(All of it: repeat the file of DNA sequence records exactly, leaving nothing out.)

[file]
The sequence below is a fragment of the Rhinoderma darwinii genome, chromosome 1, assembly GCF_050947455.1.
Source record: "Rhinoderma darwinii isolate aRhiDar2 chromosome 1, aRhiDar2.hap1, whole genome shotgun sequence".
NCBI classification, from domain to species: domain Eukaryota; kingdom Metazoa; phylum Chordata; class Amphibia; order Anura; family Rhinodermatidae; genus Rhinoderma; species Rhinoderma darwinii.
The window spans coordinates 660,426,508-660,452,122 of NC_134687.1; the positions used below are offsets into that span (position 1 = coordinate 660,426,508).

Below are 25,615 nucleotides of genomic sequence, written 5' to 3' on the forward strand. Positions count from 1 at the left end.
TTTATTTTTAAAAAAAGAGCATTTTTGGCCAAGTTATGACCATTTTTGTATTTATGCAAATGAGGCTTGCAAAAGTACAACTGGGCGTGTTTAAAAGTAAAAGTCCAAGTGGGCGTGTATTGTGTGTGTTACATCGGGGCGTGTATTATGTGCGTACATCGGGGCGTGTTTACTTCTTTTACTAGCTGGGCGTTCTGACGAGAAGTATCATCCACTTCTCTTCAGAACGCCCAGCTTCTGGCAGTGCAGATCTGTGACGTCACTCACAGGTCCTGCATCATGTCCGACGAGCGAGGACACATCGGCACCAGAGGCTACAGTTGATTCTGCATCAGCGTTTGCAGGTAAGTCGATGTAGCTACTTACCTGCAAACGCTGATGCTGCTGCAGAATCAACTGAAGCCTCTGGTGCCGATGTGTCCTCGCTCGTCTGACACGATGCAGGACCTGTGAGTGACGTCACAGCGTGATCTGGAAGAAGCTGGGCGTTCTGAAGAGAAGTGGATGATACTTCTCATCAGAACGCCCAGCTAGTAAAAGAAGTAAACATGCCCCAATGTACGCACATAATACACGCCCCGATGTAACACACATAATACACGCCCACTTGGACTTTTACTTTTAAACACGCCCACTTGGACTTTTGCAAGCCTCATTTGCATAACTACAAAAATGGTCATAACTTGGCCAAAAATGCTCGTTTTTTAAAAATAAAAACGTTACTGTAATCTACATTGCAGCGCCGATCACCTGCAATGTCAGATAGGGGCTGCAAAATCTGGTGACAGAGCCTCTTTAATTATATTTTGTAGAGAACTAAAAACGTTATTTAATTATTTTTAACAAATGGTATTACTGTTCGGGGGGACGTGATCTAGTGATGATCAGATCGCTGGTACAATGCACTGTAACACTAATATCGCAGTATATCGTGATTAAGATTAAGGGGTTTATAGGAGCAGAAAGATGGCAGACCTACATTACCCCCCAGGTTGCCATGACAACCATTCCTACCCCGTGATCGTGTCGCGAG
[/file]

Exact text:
The sequence below is a fragment of the Rhinoderma darwinii genome, chromosome 1, assembly GCF_050947455.1.
Source record: "Rhinoderma darwinii isolate aRhiDar2 chromosome 1, aRhiDar2.hap1, whole genome shotgun sequence".
NCBI classification, from domain to species: domain Eukaryota; kingdom Metazoa; phylum Chordata; class Amphibia; order Anura; family Rhinodermatidae; genus Rhinoderma; species Rhinoderma darwinii.
The window spans coordinates 660,426,508-660,452,122 of NC_134687.1; the positions used below are offsets into that span (position 1 = coordinate 660,426,508).

Below are 25,615 nucleotides of genomic sequence, written 5' to 3' on the forward strand. Positions count from 1 at the left end.
TTTATTTTTAAAAAAAGAGCATTTTTGGCCAAGTTATGACCATTTTTGTATTTATGCAAATGAGGCTTGCAAAAGTACAACTGGGCGTGTTTAAAAGTAAAAGTCCAAGTGGGCGTGTATTGTGTGTGTTACATCGGGGCGTGTATTATGTGCGTACATCGGGGCGTGTTTACTTCTTTTACTAGCTGGGCGTTCTGACGAGAAGTATCATCCACTTCTCTTCAGAACGCCCAGCTTCTGGCAGTGCAGATCTGTGACGTCACTCACAGGTCCTGCATCATGTCCGACGAGCGAGGACACATCGGCACCAGAGGCTACAGTTGATTCTGCATCAGCGTTTGCAGGTAAGTCGATGTAGCTACTTACCTGCAAACGCTGATGCTGCTGCAGAATCAACTGAAGCCTCTGGTGCCGATGTGTCCTCGCTCGTCTGACACGATGCAGGACCTGTGAGTGACGTCACAGCGTGATCTGGAAGAAGCTGGGCGTTCTGAAGAGAAGTGGATGATACTTCTCATCAGAACGCCCAGCTAGTAAAAGAAGTAAACATGCCCCAATGTACGCACATAATACACGCCCCGATGTAACACACATAATACACGCCCACTTGGACTTTTACTTTTAAACACGCCCACTTGGACTTTTGCAAGCCTCATTTGCATAACTACAAAAATGGTCATAACTTGGCCAAAAATGCTCGTTTTTTAAAAATAAAAACGTTACTGTAATCTACATTGCAGCGCCGATCACCTGCAATGTCAGATAGGGGCTGCAAAATCTGGTGACAGAGCCTCTTTAATTATATTTTGTAGAGAACTAAAAACGTTATTTAATTATTTTTAACAAATGGTATTACTGTTCGGGGGGACGTGATCTAGTGATGATCAGATCGCTGGTACAATGCACTGTAACACTAATATCGCAGTATATCGTGATTAAGATTAAGGGGTTTATAGGAGCAGAAAGATGGCAGACCTACATTACCCCCCAGGTTGCCATGACAACCATTCCTACCCCGTGATCGTGTCGCGAG